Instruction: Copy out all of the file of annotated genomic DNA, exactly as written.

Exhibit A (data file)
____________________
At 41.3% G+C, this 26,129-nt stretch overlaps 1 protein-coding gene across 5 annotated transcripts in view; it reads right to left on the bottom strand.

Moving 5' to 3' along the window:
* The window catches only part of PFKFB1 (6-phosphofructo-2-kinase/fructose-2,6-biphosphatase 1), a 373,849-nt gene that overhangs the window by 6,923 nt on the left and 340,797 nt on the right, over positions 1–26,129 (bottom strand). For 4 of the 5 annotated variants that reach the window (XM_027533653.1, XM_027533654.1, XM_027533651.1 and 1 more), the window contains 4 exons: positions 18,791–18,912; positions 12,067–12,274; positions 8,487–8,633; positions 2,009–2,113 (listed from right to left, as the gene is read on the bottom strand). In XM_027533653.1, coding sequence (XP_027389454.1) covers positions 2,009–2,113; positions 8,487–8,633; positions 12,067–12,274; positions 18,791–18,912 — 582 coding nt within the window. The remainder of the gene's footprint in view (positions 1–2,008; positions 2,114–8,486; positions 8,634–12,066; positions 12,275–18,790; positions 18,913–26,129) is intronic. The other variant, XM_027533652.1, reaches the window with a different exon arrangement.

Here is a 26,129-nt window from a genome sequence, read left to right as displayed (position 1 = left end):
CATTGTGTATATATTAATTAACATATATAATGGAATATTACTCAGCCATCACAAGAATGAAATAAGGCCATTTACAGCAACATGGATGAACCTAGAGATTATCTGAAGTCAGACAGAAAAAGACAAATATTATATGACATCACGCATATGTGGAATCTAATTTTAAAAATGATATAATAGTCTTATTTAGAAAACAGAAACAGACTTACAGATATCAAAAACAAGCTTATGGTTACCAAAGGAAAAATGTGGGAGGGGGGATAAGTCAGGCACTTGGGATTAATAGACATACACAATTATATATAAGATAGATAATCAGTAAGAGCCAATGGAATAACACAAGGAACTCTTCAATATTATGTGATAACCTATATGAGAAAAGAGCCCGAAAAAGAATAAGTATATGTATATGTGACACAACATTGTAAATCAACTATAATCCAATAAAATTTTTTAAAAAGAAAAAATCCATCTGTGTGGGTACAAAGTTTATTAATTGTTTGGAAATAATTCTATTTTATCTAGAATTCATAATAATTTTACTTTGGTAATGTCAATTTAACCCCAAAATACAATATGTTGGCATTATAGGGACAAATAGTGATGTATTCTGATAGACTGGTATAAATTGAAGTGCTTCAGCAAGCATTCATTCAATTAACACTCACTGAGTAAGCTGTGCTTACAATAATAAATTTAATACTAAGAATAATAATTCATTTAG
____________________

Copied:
At 41.3% G+C, this 26,129-nt stretch overlaps 1 protein-coding gene across 5 annotated transcripts in view; it reads right to left on the bottom strand.

Moving 5' to 3' along the window:
* The window catches only part of PFKFB1 (6-phosphofructo-2-kinase/fructose-2,6-biphosphatase 1), a 373,849-nt gene that overhangs the window by 6,923 nt on the left and 340,797 nt on the right, over positions 1–26,129 (bottom strand). For 4 of the 5 annotated variants that reach the window (XM_027533653.1, XM_027533654.1, XM_027533651.1 and 1 more), the window contains 4 exons: positions 18,791–18,912; positions 12,067–12,274; positions 8,487–8,633; positions 2,009–2,113 (listed from right to left, as the gene is read on the bottom strand). In XM_027533653.1, coding sequence (XP_027389454.1) covers positions 2,009–2,113; positions 8,487–8,633; positions 12,067–12,274; positions 18,791–18,912 — 582 coding nt within the window. The remainder of the gene's footprint in view (positions 1–2,008; positions 2,114–8,486; positions 8,634–12,066; positions 12,275–18,790; positions 18,913–26,129) is intronic. The other variant, XM_027533652.1, reaches the window with a different exon arrangement.

Here is a 26,129-nt window from a genome sequence, read left to right as displayed (position 1 = left end):
CATTGTGTATATATTAATTAACATATATAATGGAATATTACTCAGCCATCACAAGAATGAAATAAGGCCATTTACAGCAACATGGATGAACCTAGAGATTATCTGAAGTCAGACAGAAAAAGACAAATATTATATGACATCACGCATATGTGGAATCTAATTTTAAAAATGATATAATAGTCTTATTTAGAAAACAGAAACAGACTTACAGATATCAAAAACAAGCTTATGGTTACCAAAGGAAAAATGTGGGAGGGGGGATAAGTCAGGCACTTGGGATTAATAGACATACACAATTATATATAAGATAGATAATCAGTAAGAGCCAATGGAATAACACAAGGAACTCTTCAATATTATGTGATAACCTATATGAGAAAAGAGCCCGAAAAAGAATAAGTATATGTATATGTGACACAACATTGTAAATCAACTATAATCCAATAAAATTTTTTAAAAAGAAAAAATCCATCTGTGTGGGTACAAAGTTTATTAATTGTTTGGAAATAATTCTATTTTATCTAGAATTCATAATAATTTTACTTTGGTAATGTCAATTTAACCCCAAAATACAATATGTTGGCATTATAGGGACAAATAGTGATGTATTCTGATAGACTGGTATAAATTGAAGTGCTTCAGCAAGCATTCATTCAATTAACACTCACTGAGTAAGCTGTGCTTACAATAATAAATTTAATACTAAGAATAATAATTCATTTAG